Employee Scheduling for Small Businesses: 7 Best Practices For Hourly Workers
In today’s post we focus on best practices for employee scheduling for hourly workers.
Employee scheduling can be the bane of your existence. Or it can be a strategic business management tool. If scheduling is causing problems, maybe you need to try some new techniques. You can improve your employee scheduling skills.
How do you become a better scheduler?
Follow these 7 best practices for hourly employee scheduling.
1. Post Schedule Earlier
Make schedules available two weeks or more in advance. This helps everyone. Your employees can arrange childcare, transportation, and schedule personal activities. You will have less absenteeism and tardiness.
It shows your team that you care about their lives outside of work. You might need to do some adjusting after it’s created. But you can have most shifts in place. If you have some employees with a set schedule, it makes it easier.
Predictive scheduling and fair workweek regulations are popping up everywhere. Your city or state may pass one soon. (If they haven’t already.) If you have compliant employee scheduling policies in place before they are mandated, you’ll save a lot of trouble. Besides, it makes good business sense to create a supportive work environment. It builds loyalty and good will.
2. Cross-Train for Schedule Flexibility
Cross-training is an important labor management tool. It increases productivity. It allows you to operate with a smaller, more nimble staff. It also affects employee scheduling. Make it part of the job description. Build cross-training into your onboarding. New hires will understand that they will learn more than one job role.
It’s common in restaurants where servers can bus tables and seat guests. In retail, train employees for each department. Hotels have a diverse staff. There are multiple opportunities for job role overlap.
Entry-level workers will be eager to expand their skills so they can cover more shifts. Your team will be better able to adapt to fluctuating customer levels. You can do more with a smaller workforce. If some job roles are less-pleasant, switching things up can improve morale.
3. Empower Your Team With Self-Service Shift Trading
Many employers have loosened shift trade policies. It’s a valuable employee perk. If you hire capable workers, they can trade shifts responsibly. It takes a load off managers. If an employee has an unexpected obligation, make them responsible for finding a replacement. Employees value schedule flexibility as much as competitive pay. Workers are more punctual and less likely to miss a shift if they have some control over when they work.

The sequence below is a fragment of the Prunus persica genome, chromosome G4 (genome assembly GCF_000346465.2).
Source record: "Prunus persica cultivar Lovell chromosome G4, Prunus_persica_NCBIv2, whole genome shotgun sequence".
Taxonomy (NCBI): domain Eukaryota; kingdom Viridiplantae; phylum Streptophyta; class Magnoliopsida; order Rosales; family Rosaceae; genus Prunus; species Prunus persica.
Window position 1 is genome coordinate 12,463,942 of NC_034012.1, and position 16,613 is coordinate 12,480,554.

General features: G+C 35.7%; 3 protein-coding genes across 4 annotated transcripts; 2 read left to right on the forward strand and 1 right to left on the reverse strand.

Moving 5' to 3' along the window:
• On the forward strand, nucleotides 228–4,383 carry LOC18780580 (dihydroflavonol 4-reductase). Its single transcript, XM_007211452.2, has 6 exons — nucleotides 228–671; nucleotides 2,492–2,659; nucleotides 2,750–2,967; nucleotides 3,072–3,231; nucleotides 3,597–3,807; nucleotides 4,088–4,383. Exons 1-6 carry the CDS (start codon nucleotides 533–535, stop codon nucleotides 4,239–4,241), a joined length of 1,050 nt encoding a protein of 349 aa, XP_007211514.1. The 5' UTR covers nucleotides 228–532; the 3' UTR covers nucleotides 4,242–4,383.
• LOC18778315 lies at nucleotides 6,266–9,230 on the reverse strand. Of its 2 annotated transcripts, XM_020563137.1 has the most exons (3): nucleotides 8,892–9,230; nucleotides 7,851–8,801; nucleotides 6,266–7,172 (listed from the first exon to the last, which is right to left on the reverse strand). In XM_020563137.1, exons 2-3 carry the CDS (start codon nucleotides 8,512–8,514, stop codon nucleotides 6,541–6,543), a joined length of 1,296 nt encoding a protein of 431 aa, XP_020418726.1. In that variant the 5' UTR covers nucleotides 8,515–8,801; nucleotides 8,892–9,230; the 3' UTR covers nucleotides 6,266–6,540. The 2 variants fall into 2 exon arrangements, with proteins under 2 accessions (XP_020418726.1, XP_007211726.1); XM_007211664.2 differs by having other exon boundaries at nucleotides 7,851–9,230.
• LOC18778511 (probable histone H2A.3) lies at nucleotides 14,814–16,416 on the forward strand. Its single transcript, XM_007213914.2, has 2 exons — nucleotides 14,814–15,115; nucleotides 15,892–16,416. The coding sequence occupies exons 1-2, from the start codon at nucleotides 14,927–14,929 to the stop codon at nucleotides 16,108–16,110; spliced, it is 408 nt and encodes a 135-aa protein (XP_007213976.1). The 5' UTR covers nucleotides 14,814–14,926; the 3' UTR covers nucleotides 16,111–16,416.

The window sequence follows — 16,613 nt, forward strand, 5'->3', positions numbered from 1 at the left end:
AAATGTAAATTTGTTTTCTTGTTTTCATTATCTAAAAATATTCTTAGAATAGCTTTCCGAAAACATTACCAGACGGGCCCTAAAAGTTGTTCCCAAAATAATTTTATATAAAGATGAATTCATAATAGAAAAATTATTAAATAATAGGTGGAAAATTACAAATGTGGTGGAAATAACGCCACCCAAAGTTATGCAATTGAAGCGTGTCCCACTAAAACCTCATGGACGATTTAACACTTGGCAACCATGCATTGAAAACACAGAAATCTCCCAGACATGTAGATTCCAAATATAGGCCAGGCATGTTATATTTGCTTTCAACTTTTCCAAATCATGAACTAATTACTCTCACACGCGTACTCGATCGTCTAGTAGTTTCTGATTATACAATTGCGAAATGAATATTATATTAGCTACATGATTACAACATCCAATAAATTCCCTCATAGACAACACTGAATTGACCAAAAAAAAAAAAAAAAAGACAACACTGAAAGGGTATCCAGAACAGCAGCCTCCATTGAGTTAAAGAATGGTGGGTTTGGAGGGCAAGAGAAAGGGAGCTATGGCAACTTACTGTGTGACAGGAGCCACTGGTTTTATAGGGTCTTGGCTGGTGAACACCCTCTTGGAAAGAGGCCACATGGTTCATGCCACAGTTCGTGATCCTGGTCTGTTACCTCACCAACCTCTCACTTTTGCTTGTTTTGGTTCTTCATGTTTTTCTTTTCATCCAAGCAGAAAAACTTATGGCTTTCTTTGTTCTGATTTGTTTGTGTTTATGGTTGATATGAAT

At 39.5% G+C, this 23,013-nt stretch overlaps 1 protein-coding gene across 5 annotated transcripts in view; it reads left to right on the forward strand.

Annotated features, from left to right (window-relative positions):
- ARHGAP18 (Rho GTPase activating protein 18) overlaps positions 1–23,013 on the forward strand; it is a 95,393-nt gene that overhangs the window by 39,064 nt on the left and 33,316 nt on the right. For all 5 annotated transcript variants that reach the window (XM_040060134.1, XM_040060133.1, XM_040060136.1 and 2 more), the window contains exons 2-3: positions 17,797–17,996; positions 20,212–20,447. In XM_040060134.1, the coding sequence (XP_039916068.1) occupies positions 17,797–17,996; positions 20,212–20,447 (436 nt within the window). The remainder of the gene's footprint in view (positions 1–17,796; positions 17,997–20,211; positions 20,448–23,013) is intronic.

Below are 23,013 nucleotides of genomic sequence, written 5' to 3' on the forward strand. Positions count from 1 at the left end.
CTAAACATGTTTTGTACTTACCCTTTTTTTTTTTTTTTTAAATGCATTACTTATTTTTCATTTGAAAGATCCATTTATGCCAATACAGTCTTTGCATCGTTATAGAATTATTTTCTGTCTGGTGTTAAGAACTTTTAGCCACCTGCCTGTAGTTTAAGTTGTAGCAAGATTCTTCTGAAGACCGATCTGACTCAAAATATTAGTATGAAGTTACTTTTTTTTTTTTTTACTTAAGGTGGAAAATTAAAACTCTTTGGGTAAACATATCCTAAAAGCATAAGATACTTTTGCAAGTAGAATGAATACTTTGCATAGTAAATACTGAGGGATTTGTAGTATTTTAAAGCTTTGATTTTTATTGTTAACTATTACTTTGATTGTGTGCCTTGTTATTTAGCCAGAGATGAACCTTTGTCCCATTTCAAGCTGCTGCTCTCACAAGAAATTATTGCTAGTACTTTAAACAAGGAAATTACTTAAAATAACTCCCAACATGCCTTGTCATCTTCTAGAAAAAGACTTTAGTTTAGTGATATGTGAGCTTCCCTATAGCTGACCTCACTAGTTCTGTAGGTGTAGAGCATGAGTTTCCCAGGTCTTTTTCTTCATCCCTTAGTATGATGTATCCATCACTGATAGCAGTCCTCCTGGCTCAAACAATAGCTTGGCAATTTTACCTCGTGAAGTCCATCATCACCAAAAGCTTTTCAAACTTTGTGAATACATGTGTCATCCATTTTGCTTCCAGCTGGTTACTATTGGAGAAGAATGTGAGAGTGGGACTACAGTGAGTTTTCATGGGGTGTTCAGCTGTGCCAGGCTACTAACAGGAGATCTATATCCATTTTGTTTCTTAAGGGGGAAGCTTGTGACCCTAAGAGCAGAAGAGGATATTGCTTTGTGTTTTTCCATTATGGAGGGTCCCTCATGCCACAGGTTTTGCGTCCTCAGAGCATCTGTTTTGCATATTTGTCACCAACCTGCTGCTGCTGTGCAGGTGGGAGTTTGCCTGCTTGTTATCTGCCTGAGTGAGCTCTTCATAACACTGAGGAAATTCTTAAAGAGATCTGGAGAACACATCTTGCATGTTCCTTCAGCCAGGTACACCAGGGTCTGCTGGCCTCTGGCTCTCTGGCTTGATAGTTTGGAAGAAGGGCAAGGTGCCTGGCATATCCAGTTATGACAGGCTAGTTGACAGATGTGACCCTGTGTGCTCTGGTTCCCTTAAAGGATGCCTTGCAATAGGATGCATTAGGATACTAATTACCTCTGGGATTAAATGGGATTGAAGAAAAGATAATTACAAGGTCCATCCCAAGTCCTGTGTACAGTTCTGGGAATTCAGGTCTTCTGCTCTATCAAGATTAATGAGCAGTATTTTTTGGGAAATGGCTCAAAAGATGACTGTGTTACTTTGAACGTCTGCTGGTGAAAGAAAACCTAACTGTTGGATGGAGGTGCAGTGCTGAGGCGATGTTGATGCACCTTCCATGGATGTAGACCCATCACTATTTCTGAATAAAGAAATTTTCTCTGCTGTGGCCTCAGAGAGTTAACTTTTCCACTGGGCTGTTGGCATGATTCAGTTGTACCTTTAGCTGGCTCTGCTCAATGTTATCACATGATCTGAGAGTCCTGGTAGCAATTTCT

4. Confirm Availability When Hiring
When interviewing candidates, find out what shifts they can work. Plus how many weekly hours they want. This sounds like a no-brainer. But many employers overlook this. Then they are frustrated when everyone wants the same schedule. When evaluating competing candidates with similar qualifications, schedule preferences can tip the scale.
5. Clarify Rules for Schedulers
If you are not the only one who makes schedules, clarify rules for managers who perform this task. Don’t assume the others have the same institutional knowledge. Document schedule rules and other processes you’ve refined over time. There are universal best practices and business-specific best practices. Use both.
6. Reward Punctuality and Attendance
If you employ teenagers, you might have a problem with tardiness and missed shifts. Scratch that. If you employ teenagers, I guarantee you will have a problem with tardiness and missed shifts. It’s more cost-effective to correct problems than fire and hire. Creating an award system can help. It doesn’t have to be expensive. You can reward punctuality with first dibs on shifts. Or inexpensive swag.
7. Track Scheduling Data
Busy owners don’t always notice incremental changes in scheduling needs. But gradual change eventually makes an impact. Review historical data to detect trends. Maybe you need to lengthen some shifts and shorten others. If you operate with a small staff, overlapping shifts for an hour or two can ensure high levels of service—without adding another employee or shift.
Analytics also give you insight into your business hours. Pay attention to customer levels right when you open and just before closing. You may benefit by extending your hours.
Scheduling analytics can help you plan for seasonal changes as well. They can help you know when you need to hire. Even small businesses can use big data.
Use TimeWorksExpress for Employee Scheduling Best Practices
Good employee scheduling increases productivity. It creates a pleasant work environment. It’s necessary for quality customer service. And it improves employee retention.
Employee scheduling doesn’t need to be time consuming. TimeWorksExpress makes it quick and easy. You can try our new turnkey employee scheduler for free. In addition to employee scheduling, TimeWorksExpress has timekeeping, meals/breaks tracking, time off requests, and PTO tracking.
HRMS Aren’t One-Size-Fits-All Looking for the best HRMS for small business? A small business isn’t a mini-me of an enterprise company. Indeed, operating a small business is vastly different. Employees fill multiple roles. Margins are generally a lot smaller. Keeping consistent cash flow is an ever-present challenge. In fact, millions of small business owners are…Read More
How is Employee Engagement at Your Company? If you suspect you have an employee engagement problem at your company, you probably do. According to Gallup, 85% of employees aren’t engaged at work and 18% of these are actively disengaged. This leads to at least three important questions: 1. How many disengaged employees are on your…Read More